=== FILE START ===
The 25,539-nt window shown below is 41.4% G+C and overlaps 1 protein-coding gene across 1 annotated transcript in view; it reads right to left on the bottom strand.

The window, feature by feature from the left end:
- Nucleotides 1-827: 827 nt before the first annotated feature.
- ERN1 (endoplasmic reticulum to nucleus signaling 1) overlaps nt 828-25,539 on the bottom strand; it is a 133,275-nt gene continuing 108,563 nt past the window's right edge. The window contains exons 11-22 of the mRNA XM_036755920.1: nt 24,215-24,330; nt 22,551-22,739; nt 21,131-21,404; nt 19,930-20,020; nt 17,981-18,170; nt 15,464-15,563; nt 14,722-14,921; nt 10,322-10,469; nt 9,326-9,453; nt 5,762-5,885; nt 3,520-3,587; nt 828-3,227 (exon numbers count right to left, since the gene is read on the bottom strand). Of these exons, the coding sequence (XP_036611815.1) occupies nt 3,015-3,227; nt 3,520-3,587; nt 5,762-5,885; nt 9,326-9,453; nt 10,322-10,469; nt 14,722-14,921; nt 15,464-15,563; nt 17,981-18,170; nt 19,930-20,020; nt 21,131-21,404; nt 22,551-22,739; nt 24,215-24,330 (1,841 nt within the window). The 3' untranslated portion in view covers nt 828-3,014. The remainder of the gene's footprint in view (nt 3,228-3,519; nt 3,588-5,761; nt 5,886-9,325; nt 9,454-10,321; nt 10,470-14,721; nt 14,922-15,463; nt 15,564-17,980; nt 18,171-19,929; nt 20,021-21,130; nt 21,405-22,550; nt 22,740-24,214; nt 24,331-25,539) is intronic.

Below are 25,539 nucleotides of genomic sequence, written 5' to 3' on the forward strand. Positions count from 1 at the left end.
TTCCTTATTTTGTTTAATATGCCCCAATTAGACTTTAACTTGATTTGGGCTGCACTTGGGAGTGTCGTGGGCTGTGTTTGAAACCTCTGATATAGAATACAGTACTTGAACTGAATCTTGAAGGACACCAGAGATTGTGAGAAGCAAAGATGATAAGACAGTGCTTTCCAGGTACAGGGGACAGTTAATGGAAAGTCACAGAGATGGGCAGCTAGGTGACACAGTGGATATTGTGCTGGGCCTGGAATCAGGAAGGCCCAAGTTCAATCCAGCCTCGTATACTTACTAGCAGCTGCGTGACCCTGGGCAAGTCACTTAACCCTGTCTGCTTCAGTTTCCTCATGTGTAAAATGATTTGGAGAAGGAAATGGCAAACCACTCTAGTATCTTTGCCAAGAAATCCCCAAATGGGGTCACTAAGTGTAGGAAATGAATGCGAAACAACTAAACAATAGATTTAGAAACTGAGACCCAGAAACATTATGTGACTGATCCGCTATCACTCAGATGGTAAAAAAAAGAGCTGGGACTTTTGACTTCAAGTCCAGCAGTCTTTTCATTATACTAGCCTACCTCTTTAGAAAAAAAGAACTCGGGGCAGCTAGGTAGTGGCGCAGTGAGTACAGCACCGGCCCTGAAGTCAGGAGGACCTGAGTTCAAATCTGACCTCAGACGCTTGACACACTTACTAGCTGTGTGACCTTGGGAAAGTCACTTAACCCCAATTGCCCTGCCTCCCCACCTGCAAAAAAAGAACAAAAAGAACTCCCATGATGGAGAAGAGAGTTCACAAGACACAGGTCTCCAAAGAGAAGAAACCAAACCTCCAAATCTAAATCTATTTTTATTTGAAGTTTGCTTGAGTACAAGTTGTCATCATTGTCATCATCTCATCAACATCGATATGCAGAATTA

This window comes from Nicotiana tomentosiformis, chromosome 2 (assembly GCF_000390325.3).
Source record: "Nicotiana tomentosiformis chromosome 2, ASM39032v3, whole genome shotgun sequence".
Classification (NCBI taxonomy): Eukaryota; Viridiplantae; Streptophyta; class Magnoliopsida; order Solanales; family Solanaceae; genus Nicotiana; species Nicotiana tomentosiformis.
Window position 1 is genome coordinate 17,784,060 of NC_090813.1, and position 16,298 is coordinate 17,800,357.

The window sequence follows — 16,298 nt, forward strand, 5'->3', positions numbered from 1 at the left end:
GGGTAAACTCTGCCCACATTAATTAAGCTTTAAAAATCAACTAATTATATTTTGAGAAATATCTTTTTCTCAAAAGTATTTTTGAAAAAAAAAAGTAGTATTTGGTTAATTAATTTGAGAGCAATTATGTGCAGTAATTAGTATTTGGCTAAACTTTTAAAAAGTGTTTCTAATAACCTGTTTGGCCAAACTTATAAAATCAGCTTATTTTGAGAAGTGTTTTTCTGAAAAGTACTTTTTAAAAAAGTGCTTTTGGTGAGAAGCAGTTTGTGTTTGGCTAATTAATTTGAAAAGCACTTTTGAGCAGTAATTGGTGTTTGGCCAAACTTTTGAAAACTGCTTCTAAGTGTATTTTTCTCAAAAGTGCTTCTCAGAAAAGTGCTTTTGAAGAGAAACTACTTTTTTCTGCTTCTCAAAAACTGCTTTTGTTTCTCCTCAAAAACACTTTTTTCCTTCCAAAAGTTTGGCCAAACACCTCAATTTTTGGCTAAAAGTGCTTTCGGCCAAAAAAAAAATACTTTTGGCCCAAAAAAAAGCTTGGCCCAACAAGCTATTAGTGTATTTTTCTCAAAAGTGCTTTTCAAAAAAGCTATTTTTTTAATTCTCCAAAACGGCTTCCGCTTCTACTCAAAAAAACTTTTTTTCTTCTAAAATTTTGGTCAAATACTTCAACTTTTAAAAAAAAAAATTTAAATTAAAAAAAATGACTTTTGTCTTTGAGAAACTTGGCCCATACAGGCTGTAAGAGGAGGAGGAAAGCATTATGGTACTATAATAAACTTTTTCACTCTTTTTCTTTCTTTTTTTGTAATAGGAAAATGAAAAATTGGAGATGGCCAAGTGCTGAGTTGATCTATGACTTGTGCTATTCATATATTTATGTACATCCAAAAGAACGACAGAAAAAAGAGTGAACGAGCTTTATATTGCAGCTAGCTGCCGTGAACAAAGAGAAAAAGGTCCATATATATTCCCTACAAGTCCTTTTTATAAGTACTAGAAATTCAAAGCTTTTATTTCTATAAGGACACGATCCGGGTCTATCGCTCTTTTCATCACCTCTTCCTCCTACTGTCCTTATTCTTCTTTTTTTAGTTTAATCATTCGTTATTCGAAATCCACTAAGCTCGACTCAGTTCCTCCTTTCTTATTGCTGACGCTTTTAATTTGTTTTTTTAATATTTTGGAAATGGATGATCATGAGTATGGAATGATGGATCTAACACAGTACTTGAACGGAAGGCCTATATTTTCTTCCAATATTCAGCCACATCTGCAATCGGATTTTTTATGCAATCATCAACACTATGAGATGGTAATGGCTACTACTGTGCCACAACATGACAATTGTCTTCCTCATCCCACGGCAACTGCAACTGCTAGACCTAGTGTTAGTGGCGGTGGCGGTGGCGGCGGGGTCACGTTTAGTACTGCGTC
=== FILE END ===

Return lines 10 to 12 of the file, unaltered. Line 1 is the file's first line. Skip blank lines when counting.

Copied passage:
Window position 1 is genome coordinate 17,784,060 of NC_090813.1, and position 16,298 is coordinate 17,800,357.

The window sequence follows — 16,298 nt, forward strand, 5'->3', positions numbered from 1 at the left end:
GGGTAAACTCTGCCCACATTAATTAAGCTTTAAAAATCAACTAATTATATTTTGAGAAATATCTTTTTCTCAAAAGTATTTTTGAAAAAAAAAAGTAGTATTTGGTTAATTAATTTGAGAGCAATTATGTGCAGTAATTAGTATTTGGCTAAACTTTTAAAAAGTGTTTCTAATAACCTGTTTGGCCAAACTTATAAAATCAGCTTATTTTGAGAAGTGTTTTTCTGAAAAGTACTTTTTAAAAAAGTGCTTTTGGTGAGAAGCAGTTTGTGTTTGGCTAATTAATTTGAAAAGCACTTTTGAGCAGTAATTGGTGTTTGGCCAAACTTTTGAAAACTGCTTCTAAGTGTATTTTTCTCAAAAGTGCTTCTCAGAAAAGTGCTTTTGAAGAGAAACTACTTTTTTCTGCTTCTCAAAAACTGCTTTTGTTTCTCCTCAAAAACACTTTTTTCCTTCCAAAAGTTTGGCCAAACACCTCAATTTTTGGCTAAAAGTGCTTTCGGCCAAAAAAAAAATACTTTTGGCCCAAAAAAAAGCTTGGCCCAACAAGCTATTAGTGTATTTTTCTCAAAAGTGCTTTTCAAAAAAGCTATTTTTTTAATTCTCCAAAACGGCTTCCGCTTCTACTCAAAAAAACTTTTTTTCTTCTAAAATTTTGGTCAAATACTTCAACTTTTAAAAAAAAAAATTTAAATTAAAAAAAATGACTTTTGTCTTTGAGAAACTTGGCCCATACAGGCTGTAAGAGGAGGAGGAAAGCATTATGGTACTATAATAAACTTTTTCACTCTTTTTCTTTCTTTTTTTGTAATAGGAAAATGAAAAATTGGAGATGGCCAAGTGCTGAGTTGATCTATGACTTGTGCTATTCATATATTTATGTACATCCAAAAGAACGACAGAAAAAAGAGTGAACGAGCTTTATATTGCAGCTAGCTGCCGTGAACAAAGAGAAAAAGGTCCATATATATTCCCTACAAGTCCTTTTTATAAGTACTAGAAATTCAAAGCTTTTATTTCTATAAGGACACGATCCGGGTCTATCGCTCTTTTCATCACCTCTTCCTCCTACTGTCCTTATTCTTCTTTTTTTAGTTTAATCATTCGTTATTCGAAATCCACTAAGCTCGACTCAGTTCCTCCTTTCTTATTGCTGACGCTTTTAATTTGTTTTTTTAATATTTTGGAAATGGATGATCATGAGTATGGAATGATGGATCTAACACAGTACTTGAACGGAAGGCCTATATTTTCTTCCAATATTCAGCCACATCTGCAATCGGATTTTTTATGCAATCATCAACACTATGAGATGGTAATGGCTACTACTGTGCCACAACATGACAATTGTCTTCCTCATCCCACGGCAACTGCAACTGCTAGACCTAGTGTTAGTGGCGGTGGCGGTGGCGGCGGGGTCACGTTTAGTACTGCGTC